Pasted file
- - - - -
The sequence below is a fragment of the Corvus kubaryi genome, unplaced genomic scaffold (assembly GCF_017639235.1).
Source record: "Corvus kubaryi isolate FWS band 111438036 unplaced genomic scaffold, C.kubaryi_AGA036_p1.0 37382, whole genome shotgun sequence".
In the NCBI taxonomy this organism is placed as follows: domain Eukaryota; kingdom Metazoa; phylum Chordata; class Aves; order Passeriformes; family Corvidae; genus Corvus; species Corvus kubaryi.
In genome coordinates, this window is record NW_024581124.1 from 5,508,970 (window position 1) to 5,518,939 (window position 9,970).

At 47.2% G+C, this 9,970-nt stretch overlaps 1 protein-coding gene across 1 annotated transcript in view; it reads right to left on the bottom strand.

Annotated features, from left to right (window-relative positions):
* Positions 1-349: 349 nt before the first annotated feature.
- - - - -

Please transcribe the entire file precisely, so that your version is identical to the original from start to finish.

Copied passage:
The sequence below is a fragment of the Corvus kubaryi genome, unplaced genomic scaffold (assembly GCF_017639235.1).
Source record: "Corvus kubaryi isolate FWS band 111438036 unplaced genomic scaffold, C.kubaryi_AGA036_p1.0 37382, whole genome shotgun sequence".
In the NCBI taxonomy this organism is placed as follows: domain Eukaryota; kingdom Metazoa; phylum Chordata; class Aves; order Passeriformes; family Corvidae; genus Corvus; species Corvus kubaryi.
In genome coordinates, this window is record NW_024581124.1 from 5,508,970 (window position 1) to 5,518,939 (window position 9,970).

At 47.2% G+C, this 9,970-nt stretch overlaps 1 protein-coding gene across 1 annotated transcript in view; it reads right to left on the bottom strand.

Annotated features, from left to right (window-relative positions):
* Positions 1-349: 349 nt before the first annotated feature.